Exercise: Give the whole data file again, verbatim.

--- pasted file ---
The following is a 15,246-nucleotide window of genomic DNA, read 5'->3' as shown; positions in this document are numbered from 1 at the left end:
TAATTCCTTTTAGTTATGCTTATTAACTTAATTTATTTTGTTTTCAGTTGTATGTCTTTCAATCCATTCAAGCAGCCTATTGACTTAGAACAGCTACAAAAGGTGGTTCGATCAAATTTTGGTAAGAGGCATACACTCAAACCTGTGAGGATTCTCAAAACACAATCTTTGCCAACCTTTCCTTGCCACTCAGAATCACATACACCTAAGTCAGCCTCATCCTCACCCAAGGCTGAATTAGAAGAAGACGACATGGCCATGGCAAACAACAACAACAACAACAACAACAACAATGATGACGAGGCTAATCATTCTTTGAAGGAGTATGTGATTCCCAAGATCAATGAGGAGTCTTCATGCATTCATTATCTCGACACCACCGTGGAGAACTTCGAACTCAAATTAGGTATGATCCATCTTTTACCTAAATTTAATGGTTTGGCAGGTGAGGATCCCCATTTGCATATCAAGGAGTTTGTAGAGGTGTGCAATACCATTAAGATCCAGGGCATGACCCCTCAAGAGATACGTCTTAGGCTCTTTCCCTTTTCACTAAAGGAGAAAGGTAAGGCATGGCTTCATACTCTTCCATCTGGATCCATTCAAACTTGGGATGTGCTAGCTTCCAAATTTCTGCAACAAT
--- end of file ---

The following is a 15,246-nucleotide window of genomic DNA, read 5'->3' as shown; positions in this document are numbered from 1 at the left end:
TAATTCCTTTTAGTTATGCTTATTAACTTAATTTATTTTGTTTTCAGTTGTATGTCTTTCAATCCATTCAAGCAGCCTATTGACTTAGAACAGCTACAAAAGGTGGTTCGATCAAATTTTGGTAAGAGGCATACACTCAAACCTGTGAGGATTCTCAAAACACAATCTTTGCCAACCTTTCCTTGCCACTCAGAATCACATACACCTAAGTCAGCCTCATCCTCACCCAAGGCTGAATTAGAAGAAGACGACATGGCCATGGCAAACAACAACAACAACAACAACAACAACAATGATGACGAGGCTAATCATTCTTTGAAGGAGTATGTGATTCCCAAGATCAATGAGGAGTCTTCATGCATTCATTATCTCGACACCACCGTGGAGAACTTCGAACTCAAATTAGGTATGATCCATCTTTTACCTAAATTTAATGGTTTGGCAGGTGAGGATCCCCATTTGCATATCAAGGAGTTTGTAGAGGTGTGCAATACCATTAAGATCCAGGGCATGACCCCTCAAGAGATACGTCTTAGGCTCTTTCCCTTTTCACTAAAGGAGAAAGGTAAGGCATGGCTTCATACTCTTCCATCTGGATCCATTCAAACTTGGGATGTGCTAGCTTCCAAATTTCTGCAACAAT